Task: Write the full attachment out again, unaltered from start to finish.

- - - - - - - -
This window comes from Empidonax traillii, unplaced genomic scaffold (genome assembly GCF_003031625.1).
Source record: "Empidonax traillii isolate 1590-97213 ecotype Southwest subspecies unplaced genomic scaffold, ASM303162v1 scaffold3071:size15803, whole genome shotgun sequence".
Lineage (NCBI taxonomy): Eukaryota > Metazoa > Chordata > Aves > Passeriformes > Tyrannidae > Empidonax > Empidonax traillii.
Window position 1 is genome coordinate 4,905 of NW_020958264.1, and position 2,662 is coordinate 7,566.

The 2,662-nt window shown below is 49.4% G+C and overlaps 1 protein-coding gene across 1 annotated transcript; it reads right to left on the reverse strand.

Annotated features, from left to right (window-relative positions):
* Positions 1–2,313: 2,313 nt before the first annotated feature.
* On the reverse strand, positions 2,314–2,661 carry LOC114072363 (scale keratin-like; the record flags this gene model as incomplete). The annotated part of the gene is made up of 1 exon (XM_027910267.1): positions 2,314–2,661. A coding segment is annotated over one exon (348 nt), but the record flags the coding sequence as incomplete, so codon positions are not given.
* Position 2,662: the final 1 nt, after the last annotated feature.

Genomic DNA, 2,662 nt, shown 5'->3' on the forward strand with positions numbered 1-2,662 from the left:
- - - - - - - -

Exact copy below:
This window comes from Empidonax traillii, unplaced genomic scaffold (genome assembly GCF_003031625.1).
Source record: "Empidonax traillii isolate 1590-97213 ecotype Southwest subspecies unplaced genomic scaffold, ASM303162v1 scaffold3071:size15803, whole genome shotgun sequence".
Lineage (NCBI taxonomy): Eukaryota > Metazoa > Chordata > Aves > Passeriformes > Tyrannidae > Empidonax > Empidonax traillii.
Window position 1 is genome coordinate 4,905 of NW_020958264.1, and position 2,662 is coordinate 7,566.

The 2,662-nt window shown below is 49.4% G+C and overlaps 1 protein-coding gene across 1 annotated transcript; it reads right to left on the reverse strand.

Annotated features, from left to right (window-relative positions):
* Positions 1–2,313: 2,313 nt before the first annotated feature.
* On the reverse strand, positions 2,314–2,661 carry LOC114072363 (scale keratin-like; the record flags this gene model as incomplete). The annotated part of the gene is made up of 1 exon (XM_027910267.1): positions 2,314–2,661. A coding segment is annotated over one exon (348 nt), but the record flags the coding sequence as incomplete, so codon positions are not given.
* Position 2,662: the final 1 nt, after the last annotated feature.

Genomic DNA, 2,662 nt, shown 5'->3' on the forward strand with positions numbered 1-2,662 from the left: